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Kizaki Silver in Asian Games Marathon

by Brett Larner



The Incheon Asian Games women's marathon played out almost to script, with the four fastest women in its field finishing almost perfectly in PB order.  After a very slow first 5 km of 18:49, 2:38:48 pace, Kenyan-born Eunice Jepkirui Kirwa (Bahrain), the #1-ranked woman in the race, began a series of small surges to cover the next 5 km in 17:27 and open a gap over a chase pack of eight led by her teammate, #4-ranked Ethiopian-born Lishan Dula Gemechu (Bahrain), and #2-ranked Japanese favorite Ryoko Kizaki, the 4th-place finisher in last year's Moscow World Championships marathon.

From there Kirwa simply exploded, covering the distance from 10 to 15 km in 16:28, 2:18:58 pace, with Kizaki and Gemechu close behind.  As Kirwa relaxed slightly Kizaki picked it up to get into contact, leaving Gemechu to run the rest of the race alone.  Once Kizaki was next to Kirwa they stayed side-by-side virtually until 37 km, their splits constant and hovering around 17 minutes flat per 5 km the entire way, just barely faster than Kizaki's 2:23:34 PB pace and not exactly an easy cruise for Kirwa.

At 32 km Kirwa began to throw in surges on corners, but Kizaki stayed calm and focused and each time closed the gap without wasting her strength.  Near 37 km, however, Kirwa put in a decisive move that opened a few meters on Kizaki, who for the first time began to look strained.  After a drink station Kizaki began to push to try to get back into contact, but at 40 km she was down 22 seconds on Kirwa.

Summoning up her strong kick Kizaki closed 9 seconds in the final 2.195 km but could not challenge for the gold as Kirwa crossed the finish line in 2:25:37, Kizaki claiming silver in 2:25:50.  Considering that their first 5 km was 1:45 slower than they ran the rest of the race the leading pair's times were more impressive than they looked, Kirwa running 2:23:50 pace from 5 km to the finish and Kizaki 2:24:04.  Props to Kizaki for bringing her A-game even if it wasn't enough to beat Kirwa and pick up the guaranteed place on the Japanese 2015 World Championships marathon team available to a gold medalist in Incheon. 

Back in the field, Japan's other contender, #3-ranked Eri Hayakawa, was among the first serious competitors to drop off the chase pack.  As the pack fragmented she began to pick up other athletes, forming third group with Seongeun Kim (South Korea), Chao Yue (China) and Yinli He (China) as, farther ahead, North Korean twins Hye-Gyong and Hye-Song Kim worked together to overtake the flagging Gemechu.  Then, nearing 30 km, the marathon happened.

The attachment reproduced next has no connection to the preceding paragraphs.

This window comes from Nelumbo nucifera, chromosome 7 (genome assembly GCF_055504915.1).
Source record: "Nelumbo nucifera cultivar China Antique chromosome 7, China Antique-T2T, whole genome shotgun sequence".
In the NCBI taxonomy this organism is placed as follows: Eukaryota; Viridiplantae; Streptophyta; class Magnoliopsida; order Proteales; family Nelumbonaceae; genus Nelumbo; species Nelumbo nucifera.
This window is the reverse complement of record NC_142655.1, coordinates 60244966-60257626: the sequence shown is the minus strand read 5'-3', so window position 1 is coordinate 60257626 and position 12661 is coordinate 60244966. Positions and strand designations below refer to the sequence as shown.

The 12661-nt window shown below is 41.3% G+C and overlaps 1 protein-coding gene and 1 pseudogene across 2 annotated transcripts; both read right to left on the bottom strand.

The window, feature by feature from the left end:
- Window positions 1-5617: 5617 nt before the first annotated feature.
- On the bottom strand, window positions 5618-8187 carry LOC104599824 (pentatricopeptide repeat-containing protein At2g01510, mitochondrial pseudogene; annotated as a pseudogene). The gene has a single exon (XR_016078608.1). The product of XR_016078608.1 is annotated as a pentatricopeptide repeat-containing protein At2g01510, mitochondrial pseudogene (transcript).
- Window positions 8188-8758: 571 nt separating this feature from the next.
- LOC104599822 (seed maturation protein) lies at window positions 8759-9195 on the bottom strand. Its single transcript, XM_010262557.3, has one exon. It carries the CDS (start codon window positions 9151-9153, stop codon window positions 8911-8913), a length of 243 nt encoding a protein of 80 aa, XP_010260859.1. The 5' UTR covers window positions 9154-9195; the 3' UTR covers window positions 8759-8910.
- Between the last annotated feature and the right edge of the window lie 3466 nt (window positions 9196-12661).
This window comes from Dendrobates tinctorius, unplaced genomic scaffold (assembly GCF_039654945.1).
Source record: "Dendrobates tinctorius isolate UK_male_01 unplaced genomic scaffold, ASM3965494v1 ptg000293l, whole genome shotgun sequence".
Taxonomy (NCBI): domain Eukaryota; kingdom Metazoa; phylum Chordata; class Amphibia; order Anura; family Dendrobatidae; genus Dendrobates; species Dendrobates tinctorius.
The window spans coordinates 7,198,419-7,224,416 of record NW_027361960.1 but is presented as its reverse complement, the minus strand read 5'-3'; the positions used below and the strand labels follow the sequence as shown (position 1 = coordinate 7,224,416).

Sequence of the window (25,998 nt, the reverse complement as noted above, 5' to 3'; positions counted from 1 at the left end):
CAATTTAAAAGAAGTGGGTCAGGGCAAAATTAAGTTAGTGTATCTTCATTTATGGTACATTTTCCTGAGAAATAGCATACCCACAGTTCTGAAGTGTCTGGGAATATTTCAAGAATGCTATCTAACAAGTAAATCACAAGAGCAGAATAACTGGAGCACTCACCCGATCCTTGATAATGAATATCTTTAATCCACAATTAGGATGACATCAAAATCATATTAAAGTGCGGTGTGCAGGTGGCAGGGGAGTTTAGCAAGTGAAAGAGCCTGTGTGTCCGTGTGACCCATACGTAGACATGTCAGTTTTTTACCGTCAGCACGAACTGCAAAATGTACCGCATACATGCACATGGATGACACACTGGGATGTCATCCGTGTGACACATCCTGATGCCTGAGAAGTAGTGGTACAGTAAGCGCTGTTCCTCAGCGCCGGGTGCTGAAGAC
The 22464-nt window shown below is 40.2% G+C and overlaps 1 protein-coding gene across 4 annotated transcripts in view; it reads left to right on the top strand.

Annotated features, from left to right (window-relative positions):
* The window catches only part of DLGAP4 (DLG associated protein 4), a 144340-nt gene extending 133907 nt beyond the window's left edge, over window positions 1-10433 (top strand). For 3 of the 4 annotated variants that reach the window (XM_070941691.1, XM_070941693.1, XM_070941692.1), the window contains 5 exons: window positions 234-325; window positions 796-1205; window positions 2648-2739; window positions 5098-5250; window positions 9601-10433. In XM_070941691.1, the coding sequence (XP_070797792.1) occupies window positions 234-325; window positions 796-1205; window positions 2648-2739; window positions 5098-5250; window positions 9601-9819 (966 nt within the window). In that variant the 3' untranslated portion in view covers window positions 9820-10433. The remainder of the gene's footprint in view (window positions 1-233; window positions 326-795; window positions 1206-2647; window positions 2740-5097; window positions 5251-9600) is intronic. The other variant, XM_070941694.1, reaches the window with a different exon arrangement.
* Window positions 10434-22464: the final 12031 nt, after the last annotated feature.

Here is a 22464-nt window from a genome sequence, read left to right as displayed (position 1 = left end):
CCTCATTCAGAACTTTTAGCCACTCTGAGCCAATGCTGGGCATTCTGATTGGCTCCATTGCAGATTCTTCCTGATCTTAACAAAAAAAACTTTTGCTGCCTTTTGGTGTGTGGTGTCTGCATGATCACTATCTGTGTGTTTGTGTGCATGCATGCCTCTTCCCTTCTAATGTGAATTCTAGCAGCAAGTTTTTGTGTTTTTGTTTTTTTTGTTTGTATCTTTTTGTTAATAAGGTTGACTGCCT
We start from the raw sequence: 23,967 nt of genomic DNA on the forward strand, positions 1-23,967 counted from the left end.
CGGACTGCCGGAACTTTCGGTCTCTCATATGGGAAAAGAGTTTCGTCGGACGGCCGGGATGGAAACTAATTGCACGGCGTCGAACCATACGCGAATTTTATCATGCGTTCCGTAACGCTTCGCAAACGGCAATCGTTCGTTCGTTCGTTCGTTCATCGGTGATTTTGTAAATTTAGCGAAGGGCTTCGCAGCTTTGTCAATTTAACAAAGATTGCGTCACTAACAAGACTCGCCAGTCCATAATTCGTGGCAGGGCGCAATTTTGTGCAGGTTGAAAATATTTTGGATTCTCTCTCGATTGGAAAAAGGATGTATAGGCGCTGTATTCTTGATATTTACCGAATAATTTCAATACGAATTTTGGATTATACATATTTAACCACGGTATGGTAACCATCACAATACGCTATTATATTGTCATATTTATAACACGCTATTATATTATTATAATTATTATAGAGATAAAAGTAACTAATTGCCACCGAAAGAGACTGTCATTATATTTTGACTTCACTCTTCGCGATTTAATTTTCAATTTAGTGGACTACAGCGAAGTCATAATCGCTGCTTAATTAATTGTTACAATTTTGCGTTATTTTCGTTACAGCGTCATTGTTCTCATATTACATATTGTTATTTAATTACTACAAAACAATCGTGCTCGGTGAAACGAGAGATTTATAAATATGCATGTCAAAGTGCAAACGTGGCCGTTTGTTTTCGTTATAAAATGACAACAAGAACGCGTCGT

The Kim twins split up, and even as Hye-Gyong began to lose ground on Gemechu Hye-Song fell further back and was overtaken by Yue, then Hayakawa, then He, and finally by the South Korean Kim.  Next it was Hye-Gyong's turn to be run down.  By 35 km Gemechu had slowed almost to a walk, Yue almost a minute faster between 30 and 35, and despite recovering Gemechu was still slower over the next 5 km to 40.  Hayakawa was not out of it, though, throwing it down hard after 40 km to close with the fastest final 2.195 km outside of medalists Kizaki and Kirwa.

Gemechu came onto the track for a final lap with Hayakawa just 50 m back and Yue right behind her.  Hayakawa bore down to catch her, and it looked set to be a thrilling final 100 m sprint finish.  But the biggest excitement, what this race will be remembered for, was still to come.  At the end of the back straight, the exhausted Gemechu abruptly stopped, for whatever reason thinking it was the finish line.  Two seconds later Hayakawa flew by in full stride.  Gemechu watched her go by in puzzlement without reacting until Yue was next to her.  Realizing her mistake she exploded into a sprint.

She immediately dropped Yue and got even with Hayakawa coming into the straight.  Gemechu opened a few meters, and although Hayakawa dug even deeper and closed on her again it proved enough for Gemechu to take bronze in 2:33:13, Hayakawa a step and a second behind in 2:33:14.  Although there had been no markings to indicate that where she stopped was the finish line Gemechu was furious with race officials after she finished, but in post-race interviews Hayakawa laughed about the whole thing and shook her head.  Chalk it up to experience.

2014 Asian Games Women's Marathon
Incheon, South Korea, 10/2/14
click here for complete results

1. Eunice Jepkirui Kirwa (Bahrain) - 2:25:37
2. Ryoko Kizaki (Japan) - 2:25:50
3. Lishan Dula Gemechu (Bahrain) - 2:33:13
4. Eri Hayakawa (Japan) - 2:33:14
5. Chao Yue (China) - 2:33:20
6. Yinli He (China) - 2:33:46
7. Hye-Gyong Kim (North Korea) - 2:36:38
8. Seongeun Kim (South Korea) - 2:38:16
9. Hye-Song Kim (North Korea) - 2:38:55
10. Iuliia Andreeva (Kyrgyzstan) - 2:39:25

(c) 2014 Brett Larner
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